It’s an important link in a very long chain.

David Forde: aside, what is the alternative to Stephen Kenny?

Realistically, can the recently sacked Chris Hughton achieve what hasn't already been done by Martin and Roy or Trap and Marco Tardelli?

The alternative to Kenny must have prior knowledge about John Joe Patrick Finn Benoa before and not after Manchester United or Leeds or Everton capture the 18-year-old La Liga midfielder with a Mayo father and French Cameroon mother.

'John Patrick' is not the only magnificently-named Irish player storming through the European leagues. Kevin Zefi already speaks the language at Inter Milan. Kenny knows all about the Spanish-born Anselmo Garcia McNulty at Wolfsburg, the Limerick roots of Boavista's Cristiano Fitzgerald, Ryan Johansson's loan deal from Sevilla to Fortuna Sittard and Zak Gilsenan, the Barca kid now at Blackburn Rovers.

Encyclopaedic knowledge

Should someone without an encyclopaedic knowledge of the disapora’s children be allowed manage Ireland in the 21st century?

"With the impact of Brexit it is something we are learning about, for sure," said Kenny. "In the last squad Jim Crawford had four under 21s from the Bundesliga so there has been an impact from Brexit. The Irish diaspora in Germany and Spain, maybe that is an area we have not explored a lot in the past.

“Dutch and Belgium clubs are taking a greater interest in Irish players now because they understand that Brexit could be an issue.”

Keeping tabs on the nomadic herd is the easy part. Building an enticing structure for home-grown talent is a challenge beyond Kenny’s remit, but who else will spearhead such an enormous task?

“Football in this country, do the possibilities exist to increase the infrastructure to retain players and get to a certain level and play in European competition regularly before they go to the major leagues? That is the massive challenge. Obviously that would require serious finance and big infrastructural changes around a lot of the clubs. That is a challenge for the FAI as well.”

None of this is possible if the Taoiseach Micheál Martin was only telling OTB's Joe Molloy what he wanted to hear.

“Governments have provided funding but I think we should up it a bit in terms of the league itself, the current funding,” said Martin last May. “In relative terms, sporting expenditure isn’t huge, yet the value is enormous.

"I think the model of soccer has changed, it puts the League of Ireland in huge difficulty. We have two or three clubs every year [dominating] . . . but the funding underpinning it is very difficult.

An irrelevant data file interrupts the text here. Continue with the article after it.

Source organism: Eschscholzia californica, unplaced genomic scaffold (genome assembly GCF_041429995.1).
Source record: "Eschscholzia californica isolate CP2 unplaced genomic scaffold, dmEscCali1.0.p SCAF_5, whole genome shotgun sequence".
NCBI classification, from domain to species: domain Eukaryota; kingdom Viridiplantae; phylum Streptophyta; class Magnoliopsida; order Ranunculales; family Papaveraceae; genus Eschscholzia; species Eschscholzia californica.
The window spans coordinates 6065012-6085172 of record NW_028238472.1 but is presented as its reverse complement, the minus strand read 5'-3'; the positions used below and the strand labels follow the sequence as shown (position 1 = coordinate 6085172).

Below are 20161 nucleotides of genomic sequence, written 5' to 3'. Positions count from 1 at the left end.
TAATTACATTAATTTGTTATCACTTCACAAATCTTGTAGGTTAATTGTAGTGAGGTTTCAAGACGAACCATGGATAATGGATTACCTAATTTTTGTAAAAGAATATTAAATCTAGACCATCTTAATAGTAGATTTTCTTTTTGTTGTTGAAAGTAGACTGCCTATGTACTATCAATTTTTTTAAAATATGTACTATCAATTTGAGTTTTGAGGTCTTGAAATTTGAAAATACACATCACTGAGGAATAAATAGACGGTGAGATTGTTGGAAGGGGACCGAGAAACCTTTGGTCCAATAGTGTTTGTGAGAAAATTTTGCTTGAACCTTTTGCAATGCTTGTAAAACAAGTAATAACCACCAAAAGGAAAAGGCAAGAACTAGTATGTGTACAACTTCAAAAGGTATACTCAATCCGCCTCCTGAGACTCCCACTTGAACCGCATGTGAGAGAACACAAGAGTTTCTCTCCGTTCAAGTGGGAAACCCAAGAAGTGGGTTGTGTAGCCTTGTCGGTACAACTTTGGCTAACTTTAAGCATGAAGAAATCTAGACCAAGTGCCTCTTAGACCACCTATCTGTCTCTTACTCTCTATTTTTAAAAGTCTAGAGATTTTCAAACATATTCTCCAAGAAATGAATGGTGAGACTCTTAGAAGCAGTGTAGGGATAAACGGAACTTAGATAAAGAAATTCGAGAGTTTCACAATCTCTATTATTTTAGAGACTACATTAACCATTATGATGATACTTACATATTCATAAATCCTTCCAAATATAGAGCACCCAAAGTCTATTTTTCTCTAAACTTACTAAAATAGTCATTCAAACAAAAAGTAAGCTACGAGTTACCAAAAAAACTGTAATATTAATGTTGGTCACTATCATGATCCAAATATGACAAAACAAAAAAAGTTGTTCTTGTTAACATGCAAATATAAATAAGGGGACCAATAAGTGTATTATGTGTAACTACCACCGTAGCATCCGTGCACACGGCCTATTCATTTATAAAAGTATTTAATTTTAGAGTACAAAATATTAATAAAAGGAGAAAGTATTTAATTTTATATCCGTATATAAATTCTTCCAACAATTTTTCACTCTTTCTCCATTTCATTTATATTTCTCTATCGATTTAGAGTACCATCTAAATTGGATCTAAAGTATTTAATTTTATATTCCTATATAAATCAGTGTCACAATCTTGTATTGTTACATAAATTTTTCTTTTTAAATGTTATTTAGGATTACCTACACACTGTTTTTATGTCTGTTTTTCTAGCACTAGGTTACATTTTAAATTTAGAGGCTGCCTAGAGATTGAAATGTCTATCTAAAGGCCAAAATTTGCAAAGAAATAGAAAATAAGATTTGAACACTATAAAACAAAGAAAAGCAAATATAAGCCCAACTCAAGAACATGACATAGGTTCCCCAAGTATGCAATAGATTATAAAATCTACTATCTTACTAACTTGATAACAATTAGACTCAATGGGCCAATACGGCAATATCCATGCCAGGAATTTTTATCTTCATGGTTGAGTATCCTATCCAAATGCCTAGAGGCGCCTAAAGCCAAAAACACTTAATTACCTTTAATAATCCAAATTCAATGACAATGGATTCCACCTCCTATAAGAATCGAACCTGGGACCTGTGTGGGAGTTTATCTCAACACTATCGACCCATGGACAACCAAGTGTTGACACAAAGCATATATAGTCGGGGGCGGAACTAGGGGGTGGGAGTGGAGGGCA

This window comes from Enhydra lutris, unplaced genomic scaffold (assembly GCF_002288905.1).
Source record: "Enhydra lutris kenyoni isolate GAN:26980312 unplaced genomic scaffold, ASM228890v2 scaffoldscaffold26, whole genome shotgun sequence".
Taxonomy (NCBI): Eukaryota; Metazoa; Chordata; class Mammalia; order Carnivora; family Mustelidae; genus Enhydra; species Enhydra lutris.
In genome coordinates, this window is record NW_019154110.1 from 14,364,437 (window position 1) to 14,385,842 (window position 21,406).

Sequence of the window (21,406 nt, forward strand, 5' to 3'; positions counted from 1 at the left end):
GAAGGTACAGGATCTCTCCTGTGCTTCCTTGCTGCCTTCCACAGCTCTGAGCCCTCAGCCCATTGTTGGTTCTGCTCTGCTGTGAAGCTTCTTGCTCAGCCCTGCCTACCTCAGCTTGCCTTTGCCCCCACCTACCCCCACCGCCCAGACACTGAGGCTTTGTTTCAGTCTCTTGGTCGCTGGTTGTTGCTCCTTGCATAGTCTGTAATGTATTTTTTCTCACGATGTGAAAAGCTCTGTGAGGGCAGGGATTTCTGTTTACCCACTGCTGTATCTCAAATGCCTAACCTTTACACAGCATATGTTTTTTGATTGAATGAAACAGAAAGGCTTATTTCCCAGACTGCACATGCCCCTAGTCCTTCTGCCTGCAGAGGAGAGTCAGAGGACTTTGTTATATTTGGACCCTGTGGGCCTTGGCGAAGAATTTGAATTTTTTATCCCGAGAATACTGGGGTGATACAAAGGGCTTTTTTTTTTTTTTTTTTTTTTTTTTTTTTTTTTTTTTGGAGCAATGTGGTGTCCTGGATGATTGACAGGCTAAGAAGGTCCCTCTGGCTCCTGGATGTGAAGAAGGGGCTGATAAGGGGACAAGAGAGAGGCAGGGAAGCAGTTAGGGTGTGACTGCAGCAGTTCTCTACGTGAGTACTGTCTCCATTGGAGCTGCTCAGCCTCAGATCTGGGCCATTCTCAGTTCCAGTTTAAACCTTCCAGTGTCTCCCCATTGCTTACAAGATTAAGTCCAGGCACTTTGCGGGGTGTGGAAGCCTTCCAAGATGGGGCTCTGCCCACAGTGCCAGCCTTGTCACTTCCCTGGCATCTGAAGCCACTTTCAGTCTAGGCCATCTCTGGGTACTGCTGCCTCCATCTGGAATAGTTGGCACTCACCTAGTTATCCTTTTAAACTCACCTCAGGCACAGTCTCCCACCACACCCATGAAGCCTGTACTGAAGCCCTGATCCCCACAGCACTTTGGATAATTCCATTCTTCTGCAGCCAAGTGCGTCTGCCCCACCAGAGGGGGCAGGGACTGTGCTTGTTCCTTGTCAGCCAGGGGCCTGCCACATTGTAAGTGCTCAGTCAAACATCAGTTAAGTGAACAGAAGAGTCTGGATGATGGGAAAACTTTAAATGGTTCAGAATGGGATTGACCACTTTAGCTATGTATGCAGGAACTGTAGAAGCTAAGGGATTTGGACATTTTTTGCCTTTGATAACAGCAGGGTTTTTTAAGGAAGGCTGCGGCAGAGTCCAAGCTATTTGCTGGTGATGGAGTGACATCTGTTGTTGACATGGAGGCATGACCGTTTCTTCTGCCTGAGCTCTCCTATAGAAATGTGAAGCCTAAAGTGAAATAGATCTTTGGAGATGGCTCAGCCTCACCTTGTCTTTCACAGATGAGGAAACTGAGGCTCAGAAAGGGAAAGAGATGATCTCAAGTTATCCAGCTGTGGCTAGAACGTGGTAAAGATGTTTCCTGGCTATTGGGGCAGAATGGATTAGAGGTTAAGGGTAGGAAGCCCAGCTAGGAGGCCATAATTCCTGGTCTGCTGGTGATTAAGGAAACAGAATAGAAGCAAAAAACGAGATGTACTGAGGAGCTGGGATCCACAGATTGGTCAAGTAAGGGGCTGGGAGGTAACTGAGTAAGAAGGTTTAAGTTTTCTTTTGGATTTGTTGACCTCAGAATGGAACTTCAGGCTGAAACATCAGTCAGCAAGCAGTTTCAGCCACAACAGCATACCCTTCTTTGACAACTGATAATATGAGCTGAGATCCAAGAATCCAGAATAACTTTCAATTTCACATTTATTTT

“There is work to be done on the schoolboys league – [League of Ireland] academies taking from the clubs in term of players.”

Molloy laid out the figures. It costs up to €140,000 to run an academy annually. The Uefa grant is €50,000 and despite being dead broke the FAI give €10,000, so can the Government cover the €80,000 shortfall for the largest participation sport on the island?

"I think we can," the Fianna Fáil leader replied. "And if the FAI prioritises that we can step up to the plate on that [with] a sustained underpinning of the operation."

So hard cash?


Quick fix

Ireland is light years behind other small football nations in this regard, so consider the alternative to Kenny before putting him out to pasture.

This is a results business but the results have been poor for a very long time. 1988 to 2002 was an anomaly in the history of Irish football but Euro 2012 and 2016 can become the base level of expectation if the newly-minted FAI board, where Packie Bonner appears to have a massive say on whether Kenny is rehired, stay the current course.

Oh and an ice-cold finisher needs to emerge alongside generational players like Nathan Collins and Gavin Bazunu. Maybe Idah just needs to light the touchpaper or Evan Ferguson will burst into the public consciousness or Spurs recall Troy Parrott this summer and the goals will start raining down.

"I wouldn't be too aware of what the opinions are of other people," replied Bazunu, when asked about his gaffer's future, "but I think the most important thing is to look at us as a group, look at the recent games we've played, look at the game against Portugal, the game against Serbia, look at the amount of young players that have been integrated into the squad.

“This isn’t going to be a short or quick fix, it’s not going to be a temporary solution, this is for a long-term plan to get us into a position where all these young lads will be able to break through into this team and we’ll be able to challenge the best teams in the world. That’s the aim.”

The teenage leader cannot do it alone.